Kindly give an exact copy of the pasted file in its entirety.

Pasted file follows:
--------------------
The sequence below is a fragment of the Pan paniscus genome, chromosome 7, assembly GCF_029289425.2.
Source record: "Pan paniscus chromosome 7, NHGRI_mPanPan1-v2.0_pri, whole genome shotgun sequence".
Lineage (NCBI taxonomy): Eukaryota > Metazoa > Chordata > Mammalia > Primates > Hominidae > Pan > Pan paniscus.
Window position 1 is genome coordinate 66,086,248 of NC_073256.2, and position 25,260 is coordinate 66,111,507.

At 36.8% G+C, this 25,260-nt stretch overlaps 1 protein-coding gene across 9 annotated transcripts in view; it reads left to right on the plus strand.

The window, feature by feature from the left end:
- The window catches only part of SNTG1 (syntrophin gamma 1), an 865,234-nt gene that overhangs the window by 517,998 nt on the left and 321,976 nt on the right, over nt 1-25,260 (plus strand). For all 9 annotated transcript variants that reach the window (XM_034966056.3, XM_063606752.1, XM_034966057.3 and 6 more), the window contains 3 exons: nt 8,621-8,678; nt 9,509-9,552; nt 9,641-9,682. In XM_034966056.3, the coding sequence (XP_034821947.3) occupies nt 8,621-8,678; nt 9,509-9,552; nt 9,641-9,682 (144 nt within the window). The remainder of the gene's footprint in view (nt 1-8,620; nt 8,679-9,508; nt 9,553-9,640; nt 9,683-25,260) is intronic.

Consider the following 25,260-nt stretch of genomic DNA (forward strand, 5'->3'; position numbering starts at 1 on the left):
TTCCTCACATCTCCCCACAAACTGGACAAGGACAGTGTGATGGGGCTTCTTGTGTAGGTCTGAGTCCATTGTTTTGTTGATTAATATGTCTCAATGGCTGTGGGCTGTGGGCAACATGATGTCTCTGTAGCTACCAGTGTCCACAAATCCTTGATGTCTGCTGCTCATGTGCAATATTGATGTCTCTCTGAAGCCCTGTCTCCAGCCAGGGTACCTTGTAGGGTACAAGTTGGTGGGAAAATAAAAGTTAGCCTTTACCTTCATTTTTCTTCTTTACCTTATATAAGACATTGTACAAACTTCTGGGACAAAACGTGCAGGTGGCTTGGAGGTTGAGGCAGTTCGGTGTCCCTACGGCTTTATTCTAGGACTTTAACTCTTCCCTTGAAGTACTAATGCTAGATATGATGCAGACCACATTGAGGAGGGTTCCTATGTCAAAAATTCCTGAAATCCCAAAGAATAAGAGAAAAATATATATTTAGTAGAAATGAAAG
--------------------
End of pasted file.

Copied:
The sequence below is a fragment of the Pan paniscus genome, chromosome 7, assembly GCF_029289425.2.
Source record: "Pan paniscus chromosome 7, NHGRI_mPanPan1-v2.0_pri, whole genome shotgun sequence".
Lineage (NCBI taxonomy): Eukaryota > Metazoa > Chordata > Mammalia > Primates > Hominidae > Pan > Pan paniscus.
Window position 1 is genome coordinate 66,086,248 of NC_073256.2, and position 25,260 is coordinate 66,111,507.

At 36.8% G+C, this 25,260-nt stretch overlaps 1 protein-coding gene across 9 annotated transcripts in view; it reads left to right on the plus strand.

The window, feature by feature from the left end:
- The window catches only part of SNTG1 (syntrophin gamma 1), an 865,234-nt gene that overhangs the window by 517,998 nt on the left and 321,976 nt on the right, over nt 1-25,260 (plus strand). For all 9 annotated transcript variants that reach the window (XM_034966056.3, XM_063606752.1, XM_034966057.3 and 6 more), the window contains 3 exons: nt 8,621-8,678; nt 9,509-9,552; nt 9,641-9,682. In XM_034966056.3, the coding sequence (XP_034821947.3) occupies nt 8,621-8,678; nt 9,509-9,552; nt 9,641-9,682 (144 nt within the window). The remainder of the gene's footprint in view (nt 1-8,620; nt 8,679-9,508; nt 9,553-9,640; nt 9,683-25,260) is intronic.

Consider the following 25,260-nt stretch of genomic DNA (forward strand, 5'->3'; position numbering starts at 1 on the left):
TTCCTCACATCTCCCCACAAACTGGACAAGGACAGTGTGATGGGGCTTCTTGTGTAGGTCTGAGTCCATTGTTTTGTTGATTAATATGTCTCAATGGCTGTGGGCTGTGGGCAACATGATGTCTCTGTAGCTACCAGTGTCCACAAATCCTTGATGTCTGCTGCTCATGTGCAATATTGATGTCTCTCTGAAGCCCTGTCTCCAGCCAGGGTACCTTGTAGGGTACAAGTTGGTGGGAAAATAAAAGTTAGCCTTTACCTTCATTTTTCTTCTTTACCTTATATAAGACATTGTACAAACTTCTGGGACAAAACGTGCAGGTGGCTTGGAGGTTGAGGCAGTTCGGTGTCCCTACGGCTTTATTCTAGGACTTTAACTCTTCCCTTGAAGTACTAATGCTAGATATGATGCAGACCACATTGAGGAGGGTTCCTATGTCAAAAATTCCTGAAATCCCAAAGAATAAGAGAAAAATATATATTTAGTAGAAATGAAAG